4. It hardly seems necessary or even appropriate to be talking about watering a lawn given the amount of rainfall and flooding issues experienced over the last few weeks. Nonetheless, should October turn dry and remain warm, lawn grasses will likely benefit from an additional watering or two before shutting down for the winter. In general, it's a good practice to not have lawn grasses go into winter conditions severely stressed due to lack of water. We don't need to follow the one inch per week at this time of year due to the cooler temperatures and shorter days. Both of those conditions slow the loss of water from the lawn and hence any watering required can be done at longer intervals. In other words, that same one inch of water per week, (including rainfall), during the summer months might be sufficient for two or even three weeks this time of year depending on weather conditions.

5. Finally, new suggestions for applying nitrogen fertilizers to Minnesota lawns no longer include a late October to early November application. In short, new research here at Minnesota and Wisconsin questions the usefulness of that nitrogen application due to the inefficiency with which it's taken up by the grass plant. Hence, the preferred late season fertilizer application time for Minnesota lawns is around Labor Day to the middle of September. Nitrogen absorption is much better at that time of year and it ensures adequate nitrogen nutrition for the grass plant going into a very active period of growth. For more information on this topic see the article in the August 1, Yard and Garden Newsletter.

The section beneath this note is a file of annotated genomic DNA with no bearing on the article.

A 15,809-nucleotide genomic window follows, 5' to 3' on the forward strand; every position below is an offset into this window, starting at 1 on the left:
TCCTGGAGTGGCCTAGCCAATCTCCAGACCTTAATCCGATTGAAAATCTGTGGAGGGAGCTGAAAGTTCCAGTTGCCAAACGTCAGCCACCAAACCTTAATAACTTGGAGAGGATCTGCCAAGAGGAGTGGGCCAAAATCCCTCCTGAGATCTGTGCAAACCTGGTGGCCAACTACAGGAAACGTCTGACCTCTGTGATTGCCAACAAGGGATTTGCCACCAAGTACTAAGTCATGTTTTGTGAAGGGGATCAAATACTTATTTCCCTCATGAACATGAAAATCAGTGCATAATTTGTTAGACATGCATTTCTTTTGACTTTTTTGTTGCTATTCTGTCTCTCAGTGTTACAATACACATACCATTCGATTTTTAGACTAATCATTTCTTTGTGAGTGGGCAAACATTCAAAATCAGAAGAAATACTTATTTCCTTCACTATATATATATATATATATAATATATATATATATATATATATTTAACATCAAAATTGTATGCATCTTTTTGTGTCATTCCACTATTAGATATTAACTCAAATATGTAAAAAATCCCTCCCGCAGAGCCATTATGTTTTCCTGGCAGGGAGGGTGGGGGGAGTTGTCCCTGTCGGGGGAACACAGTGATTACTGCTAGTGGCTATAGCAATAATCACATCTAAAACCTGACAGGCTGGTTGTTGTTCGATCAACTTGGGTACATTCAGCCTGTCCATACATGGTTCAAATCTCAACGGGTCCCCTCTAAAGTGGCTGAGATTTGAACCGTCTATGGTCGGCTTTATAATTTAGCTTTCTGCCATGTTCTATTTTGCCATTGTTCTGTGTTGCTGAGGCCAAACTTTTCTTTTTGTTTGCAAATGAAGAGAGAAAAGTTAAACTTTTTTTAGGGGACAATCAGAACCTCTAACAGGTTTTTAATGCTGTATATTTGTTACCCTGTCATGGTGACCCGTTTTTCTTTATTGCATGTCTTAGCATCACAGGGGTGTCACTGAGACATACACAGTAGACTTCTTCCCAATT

Continuing through the fall with few important lawn care practices can help ensure a healthy lawn going into the winter months and a healthier lawn to begin the growing season next spring. Good Luck!

What's Up With That?!

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David C. Zlesak